Chemical and biological engineering addresses a range of problems in human health, energy, materials science, and industrial processes. Areas of excellence at Princeton include: applied and computational mathematics, bioengineering, environmental and energy science and technology, materials synthesis and processing, process engineering and science, thermodynamics and statistical mechanics, and transport phenomena.
Civil and environmental engineering research at Princeton addresses fundamental questions associated with the built environment, the natural environment, and interactions between the two. Focus areas include design of civil engineering systems; water resources and the hydrologic cycle, civil engineering materials, environmental and structural monitoring; air quality and water quality; urban environments, including smart cities; the impacts of climate change on water resources and natural hazards; impacts of energy technology on the environment; and structural art and design.
Princeton has been at the forefront of computing since Alan Turing, Alonzo Church, and John von Neumann were among its residents. The department, now in a period of major growth, has strong groups in artificial intelligence and machine learning, theory, programming languages, graphics and vision, systems and networking, computer architecture, computational biology and neuroscience, security, privacy, and information technology policy.
Princeton’s electrical engineering program, started in 1889 as one of the first in the United States, remains at the forefront of the field, with research aimed at improving human health, energy and environmental systems, computing and communications, and security. Specific areas of research include the physics of semiconductors; electronic and optical devices; the design of computers and networks; materials science and nanotechnologies; algorithms and structures for information; and biological technologies.
Mechanical and aerospace engineers at Princeton have played leading roles in propulsion, combustion, fluid modeling and measurement, laser technology and materials, environmental science, and aerospace dynamics over the past half century. With ties to many other areas of science and engineering, MAE faculty also have a major impact in pollution and alternative fuels; energy conversion and storage; materials science; satellite technology and propulsion; stability and control of vehicles; aircraft performance; and instrumentation.
The Department of Operations Research and Financial Engineering is unique in the United States, combining deep roots in mathematics with engineering, business, and finance. Much of the research in the department focuses on developing mathematical and computational tools for making decisions under uncertainty. Work by faculty and students helps manage risk, optimize performance of complex systems, and manage resources efficiently. Expertise include “big data” analysis and financial technology (FinTech).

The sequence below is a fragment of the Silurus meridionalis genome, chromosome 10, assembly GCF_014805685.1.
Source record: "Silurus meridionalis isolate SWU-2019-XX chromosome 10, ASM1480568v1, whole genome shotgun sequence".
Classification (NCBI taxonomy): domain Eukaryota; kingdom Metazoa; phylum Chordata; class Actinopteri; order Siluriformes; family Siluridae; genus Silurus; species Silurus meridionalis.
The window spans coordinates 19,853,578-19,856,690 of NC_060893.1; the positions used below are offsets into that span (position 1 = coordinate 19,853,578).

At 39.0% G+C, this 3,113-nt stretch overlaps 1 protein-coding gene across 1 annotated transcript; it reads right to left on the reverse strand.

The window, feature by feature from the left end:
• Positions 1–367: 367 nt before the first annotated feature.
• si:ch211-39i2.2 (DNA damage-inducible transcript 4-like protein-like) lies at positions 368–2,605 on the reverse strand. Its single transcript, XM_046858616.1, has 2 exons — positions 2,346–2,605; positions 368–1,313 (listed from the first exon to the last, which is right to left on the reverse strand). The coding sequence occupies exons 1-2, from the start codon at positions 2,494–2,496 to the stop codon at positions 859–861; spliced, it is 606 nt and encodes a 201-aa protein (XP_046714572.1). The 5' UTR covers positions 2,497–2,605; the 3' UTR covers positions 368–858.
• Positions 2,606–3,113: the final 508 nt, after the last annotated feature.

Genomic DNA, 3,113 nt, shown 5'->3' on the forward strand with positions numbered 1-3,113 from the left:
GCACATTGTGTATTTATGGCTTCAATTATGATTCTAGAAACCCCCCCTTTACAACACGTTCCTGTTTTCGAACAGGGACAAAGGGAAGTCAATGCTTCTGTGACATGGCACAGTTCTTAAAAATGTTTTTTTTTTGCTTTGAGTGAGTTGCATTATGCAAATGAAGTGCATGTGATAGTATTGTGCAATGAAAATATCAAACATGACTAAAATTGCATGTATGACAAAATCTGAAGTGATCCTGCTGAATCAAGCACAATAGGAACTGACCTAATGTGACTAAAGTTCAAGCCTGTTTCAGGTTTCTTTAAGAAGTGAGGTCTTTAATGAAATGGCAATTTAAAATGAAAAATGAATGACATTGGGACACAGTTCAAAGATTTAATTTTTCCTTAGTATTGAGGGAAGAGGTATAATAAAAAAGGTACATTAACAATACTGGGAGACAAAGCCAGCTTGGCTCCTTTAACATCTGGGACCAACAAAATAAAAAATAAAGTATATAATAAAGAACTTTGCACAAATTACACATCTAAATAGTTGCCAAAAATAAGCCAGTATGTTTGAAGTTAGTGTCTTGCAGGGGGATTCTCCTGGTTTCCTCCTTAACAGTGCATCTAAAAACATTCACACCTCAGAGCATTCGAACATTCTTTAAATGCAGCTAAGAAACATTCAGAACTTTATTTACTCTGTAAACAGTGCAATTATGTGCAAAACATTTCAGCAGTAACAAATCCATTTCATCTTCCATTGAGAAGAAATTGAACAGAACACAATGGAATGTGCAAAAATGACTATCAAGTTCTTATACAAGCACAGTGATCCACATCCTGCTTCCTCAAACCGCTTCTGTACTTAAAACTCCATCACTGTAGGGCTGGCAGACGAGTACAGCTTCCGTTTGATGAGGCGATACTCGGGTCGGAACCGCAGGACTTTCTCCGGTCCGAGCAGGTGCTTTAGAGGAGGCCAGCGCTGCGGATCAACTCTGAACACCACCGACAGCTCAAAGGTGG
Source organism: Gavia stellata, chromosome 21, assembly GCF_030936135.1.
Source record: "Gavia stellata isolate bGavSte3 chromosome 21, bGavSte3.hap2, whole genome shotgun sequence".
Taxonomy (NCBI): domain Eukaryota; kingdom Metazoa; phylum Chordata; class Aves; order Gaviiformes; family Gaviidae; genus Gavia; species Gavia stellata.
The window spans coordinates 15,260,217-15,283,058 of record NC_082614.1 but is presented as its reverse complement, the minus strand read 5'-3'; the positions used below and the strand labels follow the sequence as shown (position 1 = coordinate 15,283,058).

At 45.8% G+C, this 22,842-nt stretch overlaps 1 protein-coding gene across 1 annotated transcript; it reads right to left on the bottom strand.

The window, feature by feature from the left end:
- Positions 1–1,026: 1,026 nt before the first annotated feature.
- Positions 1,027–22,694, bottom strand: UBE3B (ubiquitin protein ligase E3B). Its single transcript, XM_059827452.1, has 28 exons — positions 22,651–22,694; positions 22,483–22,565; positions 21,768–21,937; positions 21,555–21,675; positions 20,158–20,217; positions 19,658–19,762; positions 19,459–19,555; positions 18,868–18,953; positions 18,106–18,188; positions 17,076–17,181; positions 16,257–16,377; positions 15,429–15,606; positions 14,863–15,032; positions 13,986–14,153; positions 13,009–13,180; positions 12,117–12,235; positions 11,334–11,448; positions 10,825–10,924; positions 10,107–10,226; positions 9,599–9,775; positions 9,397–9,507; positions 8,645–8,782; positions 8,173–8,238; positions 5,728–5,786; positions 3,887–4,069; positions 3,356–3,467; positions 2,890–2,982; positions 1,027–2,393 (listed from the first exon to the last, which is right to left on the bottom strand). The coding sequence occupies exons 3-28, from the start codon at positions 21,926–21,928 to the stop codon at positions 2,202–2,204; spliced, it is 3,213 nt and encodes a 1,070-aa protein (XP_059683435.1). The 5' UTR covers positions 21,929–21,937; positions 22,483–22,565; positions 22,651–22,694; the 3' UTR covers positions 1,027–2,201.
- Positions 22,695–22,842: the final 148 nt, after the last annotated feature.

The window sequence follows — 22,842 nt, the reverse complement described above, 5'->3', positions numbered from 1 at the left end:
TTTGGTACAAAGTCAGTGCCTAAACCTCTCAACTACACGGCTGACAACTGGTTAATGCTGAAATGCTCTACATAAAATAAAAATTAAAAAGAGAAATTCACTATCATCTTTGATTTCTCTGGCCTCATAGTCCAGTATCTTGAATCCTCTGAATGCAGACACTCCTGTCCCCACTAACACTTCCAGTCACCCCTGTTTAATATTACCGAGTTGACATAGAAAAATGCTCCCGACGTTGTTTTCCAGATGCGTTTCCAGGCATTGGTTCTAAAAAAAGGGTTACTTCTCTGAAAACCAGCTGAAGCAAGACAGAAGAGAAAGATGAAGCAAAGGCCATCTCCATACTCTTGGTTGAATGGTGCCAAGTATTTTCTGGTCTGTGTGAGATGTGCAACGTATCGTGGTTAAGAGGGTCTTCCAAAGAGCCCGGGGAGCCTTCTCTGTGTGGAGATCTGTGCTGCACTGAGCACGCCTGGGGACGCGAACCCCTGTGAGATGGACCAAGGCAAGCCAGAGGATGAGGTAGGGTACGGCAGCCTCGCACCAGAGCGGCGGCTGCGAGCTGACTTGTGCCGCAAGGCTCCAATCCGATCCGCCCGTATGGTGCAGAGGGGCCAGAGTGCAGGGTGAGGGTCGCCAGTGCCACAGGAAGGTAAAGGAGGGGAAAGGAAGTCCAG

The Andlinger Center for Energy and the Environment supports a vibrant and expanding program of research and teaching in the areas of sustainable energy development, energy efficiency, and environmental protection and remediation. The center takes a highly interdisciplinary approach toward translating fundamental knowledge into practical solutions that will enable sustainable energy production and the protection of the environment and global climate from anthropogenic change.
The Center for Information Technology Policy uses Princeton’s unique strengths to promote an informed public discussion of digital technologies. Combining faculty expertise in technology and engineering, public policy, and the social sciences with a strong University tradition of service, the Center’s research, teaching, and public programs address digital technologies as they interact with policy, markets, and society. The center is a joint initiative of the School of Engineering and Applied Science and the Woodrow Wilson School of Public and International Affairs.
The Keller Center seeks to prepare all students – both engineers and non-engineers – to be leaders in an increasingly complex, technology-driven society. The center is creating new courses and strengthening existing ones that go beyond purely technical subjects to provide students a broader understanding of the global economic, environmental and cultural forces that shape and are shaped by technology. At the same time, the center is improving students' technical education by exposing them to real engineering projects throughout their four years, through internships, entrepreneurial opportunities, and multidisciplinary courses.
The Princeton Institute for the Science and Technology of Materials (PRISM) is a multidisciplinary research center driving advances in materials science and photonics. A particular strength is research that combines expertise in "hard" materials such as conventional semiconductors and ceramics with knowledge of "soft" materials such as plastics, biological molecules, and fluids. Integrating these conventionally distinct areas yields breakthroughs in fields from telecommunications to energy to biotechnology. The institute brings together physicists, chemists, biologists, and engineers, as well as industry partners, to bring fundamental advances to market.